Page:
“Are You There God? It’s Me, Margaret” Answers the Call

by Christian Ramos on May 9, 2023

in Print Reviews,Reviews

[Rating: Rock Fist Way Up]

In 1970 one book was so radical for young readers, it still appears on lists of the most challenged books. Judy Blume’s novel (FINALLY) turned film Are You There God? It’s Me, Margaret enters a new era where the topics explored in Margarets world are still taboo. This teen dramedy explores the world of a young girl questioning her own life and if she’s moving too fast in growing up.

Margaret Simon (Abby Ryder Forston) lives in New York City with her mother Barbara (Rachel McAdams) and father Herb (Benny Safdie). When the family announces dads new job is going to send them into the suburbs, away from even grandma Sylvia (Kathy Bates) Margaret has to adjust to this new life. She’s already going through her awkward phase as a sixth grader. When she meets Nancy Wheeler (Elle Graham) and her group of friends, Margaret soon discovers more about herself than she might feel comfortable. She is pulled into asking mom for a bra, wondering about when she’ll get her first period and worries about a neighborhood boy she likes. Barbara on the other hand, not used to domestic life, fills time doing job after job for the PTA in the hopes to find some happiness. Even Sylvia, missing her family vacations to Florida to hang with people her own age. Margaret then goes on a journey of self discovery when it is revealed her mother doesn’t speak to her own family based on religious differences.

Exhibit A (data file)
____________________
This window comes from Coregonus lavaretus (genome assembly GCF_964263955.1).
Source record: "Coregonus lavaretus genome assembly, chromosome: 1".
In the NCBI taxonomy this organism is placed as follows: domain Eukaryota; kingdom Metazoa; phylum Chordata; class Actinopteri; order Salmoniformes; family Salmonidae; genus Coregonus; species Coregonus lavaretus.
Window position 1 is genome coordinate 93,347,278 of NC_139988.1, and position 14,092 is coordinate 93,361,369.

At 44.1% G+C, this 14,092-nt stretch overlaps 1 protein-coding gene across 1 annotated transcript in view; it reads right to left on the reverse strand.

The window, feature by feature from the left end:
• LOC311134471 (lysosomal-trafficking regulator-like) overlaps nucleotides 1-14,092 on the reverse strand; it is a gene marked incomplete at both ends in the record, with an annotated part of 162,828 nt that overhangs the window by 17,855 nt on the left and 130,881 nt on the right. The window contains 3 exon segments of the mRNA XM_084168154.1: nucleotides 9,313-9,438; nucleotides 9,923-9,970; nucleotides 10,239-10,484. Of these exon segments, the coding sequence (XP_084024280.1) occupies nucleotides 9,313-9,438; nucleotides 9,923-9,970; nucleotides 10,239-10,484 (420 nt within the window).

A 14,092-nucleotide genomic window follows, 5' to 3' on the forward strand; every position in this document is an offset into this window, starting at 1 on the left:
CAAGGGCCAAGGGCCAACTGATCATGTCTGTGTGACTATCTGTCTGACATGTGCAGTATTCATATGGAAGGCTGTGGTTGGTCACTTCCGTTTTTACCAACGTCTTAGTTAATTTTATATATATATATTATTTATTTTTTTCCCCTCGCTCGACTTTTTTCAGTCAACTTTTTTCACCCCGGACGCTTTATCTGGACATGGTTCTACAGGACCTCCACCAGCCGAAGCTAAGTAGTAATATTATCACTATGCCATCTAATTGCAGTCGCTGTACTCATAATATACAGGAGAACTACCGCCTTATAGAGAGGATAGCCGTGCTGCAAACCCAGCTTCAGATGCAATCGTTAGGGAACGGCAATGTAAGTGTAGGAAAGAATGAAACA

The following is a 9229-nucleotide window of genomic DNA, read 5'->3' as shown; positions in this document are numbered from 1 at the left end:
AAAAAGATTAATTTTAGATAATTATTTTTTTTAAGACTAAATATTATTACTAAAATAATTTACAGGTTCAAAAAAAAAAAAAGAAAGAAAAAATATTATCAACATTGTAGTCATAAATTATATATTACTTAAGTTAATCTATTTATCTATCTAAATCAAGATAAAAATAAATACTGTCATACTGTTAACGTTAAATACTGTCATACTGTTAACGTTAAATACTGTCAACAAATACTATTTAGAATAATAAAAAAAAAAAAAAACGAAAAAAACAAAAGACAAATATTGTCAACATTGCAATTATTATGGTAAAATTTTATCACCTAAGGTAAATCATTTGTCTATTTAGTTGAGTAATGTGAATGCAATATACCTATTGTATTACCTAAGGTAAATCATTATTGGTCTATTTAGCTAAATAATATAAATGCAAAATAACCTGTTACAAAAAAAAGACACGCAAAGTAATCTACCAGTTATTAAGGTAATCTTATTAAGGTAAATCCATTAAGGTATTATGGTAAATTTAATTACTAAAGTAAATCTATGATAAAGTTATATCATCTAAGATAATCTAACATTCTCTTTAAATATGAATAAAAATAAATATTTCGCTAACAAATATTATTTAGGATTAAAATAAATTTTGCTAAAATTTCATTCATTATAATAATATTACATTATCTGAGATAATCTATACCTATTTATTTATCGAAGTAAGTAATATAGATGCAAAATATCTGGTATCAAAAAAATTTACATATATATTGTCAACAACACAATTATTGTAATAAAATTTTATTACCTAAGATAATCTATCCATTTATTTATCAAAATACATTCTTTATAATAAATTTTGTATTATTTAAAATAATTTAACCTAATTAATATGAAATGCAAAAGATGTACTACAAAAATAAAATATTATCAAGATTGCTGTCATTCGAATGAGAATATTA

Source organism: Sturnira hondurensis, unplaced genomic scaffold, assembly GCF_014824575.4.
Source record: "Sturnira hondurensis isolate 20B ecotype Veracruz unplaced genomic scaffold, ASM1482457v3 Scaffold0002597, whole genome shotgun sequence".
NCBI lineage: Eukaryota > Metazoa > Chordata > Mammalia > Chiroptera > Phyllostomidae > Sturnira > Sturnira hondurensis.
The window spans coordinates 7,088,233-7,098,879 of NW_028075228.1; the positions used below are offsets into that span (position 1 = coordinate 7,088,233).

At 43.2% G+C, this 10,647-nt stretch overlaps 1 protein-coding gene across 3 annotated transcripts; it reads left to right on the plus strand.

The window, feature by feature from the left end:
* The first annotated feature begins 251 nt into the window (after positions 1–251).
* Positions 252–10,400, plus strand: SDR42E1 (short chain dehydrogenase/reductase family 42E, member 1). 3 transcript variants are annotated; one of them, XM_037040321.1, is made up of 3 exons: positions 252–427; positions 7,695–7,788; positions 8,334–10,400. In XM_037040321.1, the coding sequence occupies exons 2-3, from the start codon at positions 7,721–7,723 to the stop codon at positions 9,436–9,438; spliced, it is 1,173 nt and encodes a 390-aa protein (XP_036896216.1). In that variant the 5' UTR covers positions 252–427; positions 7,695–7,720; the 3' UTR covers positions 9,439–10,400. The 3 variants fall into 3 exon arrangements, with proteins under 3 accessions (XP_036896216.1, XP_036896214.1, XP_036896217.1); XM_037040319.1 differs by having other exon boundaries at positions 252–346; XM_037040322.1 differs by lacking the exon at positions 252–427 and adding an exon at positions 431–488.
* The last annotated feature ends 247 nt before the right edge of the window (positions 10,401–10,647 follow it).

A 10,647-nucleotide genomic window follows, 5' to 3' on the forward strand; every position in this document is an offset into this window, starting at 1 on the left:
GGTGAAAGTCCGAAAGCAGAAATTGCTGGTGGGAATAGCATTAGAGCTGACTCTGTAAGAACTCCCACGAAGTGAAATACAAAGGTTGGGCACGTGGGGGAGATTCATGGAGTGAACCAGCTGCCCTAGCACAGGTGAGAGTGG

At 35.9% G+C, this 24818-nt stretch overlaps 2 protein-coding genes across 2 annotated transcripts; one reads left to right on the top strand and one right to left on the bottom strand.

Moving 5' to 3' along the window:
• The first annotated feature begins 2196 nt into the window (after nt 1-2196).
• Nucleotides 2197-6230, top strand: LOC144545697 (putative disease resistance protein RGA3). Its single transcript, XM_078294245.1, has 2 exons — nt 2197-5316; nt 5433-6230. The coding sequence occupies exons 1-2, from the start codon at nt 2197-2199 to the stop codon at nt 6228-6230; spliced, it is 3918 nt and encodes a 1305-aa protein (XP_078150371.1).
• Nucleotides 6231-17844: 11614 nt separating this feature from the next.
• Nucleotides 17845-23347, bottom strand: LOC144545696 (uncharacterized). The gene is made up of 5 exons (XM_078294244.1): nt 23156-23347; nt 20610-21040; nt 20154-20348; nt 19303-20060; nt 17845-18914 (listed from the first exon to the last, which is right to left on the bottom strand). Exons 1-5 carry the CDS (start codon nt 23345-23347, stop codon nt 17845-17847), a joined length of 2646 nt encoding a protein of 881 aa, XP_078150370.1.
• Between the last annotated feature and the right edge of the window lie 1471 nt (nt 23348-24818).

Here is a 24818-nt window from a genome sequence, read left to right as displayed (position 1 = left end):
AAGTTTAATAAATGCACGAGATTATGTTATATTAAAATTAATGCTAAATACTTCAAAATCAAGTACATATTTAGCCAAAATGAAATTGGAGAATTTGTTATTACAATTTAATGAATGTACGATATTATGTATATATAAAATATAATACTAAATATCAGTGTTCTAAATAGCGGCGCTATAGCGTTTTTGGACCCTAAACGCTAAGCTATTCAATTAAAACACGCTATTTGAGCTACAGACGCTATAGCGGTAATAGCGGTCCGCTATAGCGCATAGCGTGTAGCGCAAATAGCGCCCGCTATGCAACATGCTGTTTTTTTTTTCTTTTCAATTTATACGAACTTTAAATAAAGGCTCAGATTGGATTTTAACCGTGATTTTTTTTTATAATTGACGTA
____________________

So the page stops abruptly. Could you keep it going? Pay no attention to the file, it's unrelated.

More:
I have never read this book, but believe me I raced to the Barnes and Noble next door to get a copy. I was hooked the second this started because of the light-heartedness of it all. Not once does it make you feel down about yourself. This film just makes you chuckle along and feel for this young girl who just wants to grow up, even if she doesn’t know what the hell that means. 

Director Kelly Fremon Craig who won me over with 2016s The Edge of Seventeen won me over with this. She understands the teen dynamic. No more are we getting the teen movies of the early 2000s that focus on teens losing virginity, but now we are getting sophisticated teen dramedies that make us think of when we were awkward teens. I’m so glad that when I saw this it was filled with an audience that reacted well. Check out this film as soon as possible, period.

Christian Ramos is a classic film fan, having had the dream to host Turner Classic Movies for years now. He also has a large amount of Oscar trivia in his head, remembers dressing as Groucho Marx one Halloween, and cherishes the moment Julianne Moore liked his tweet.


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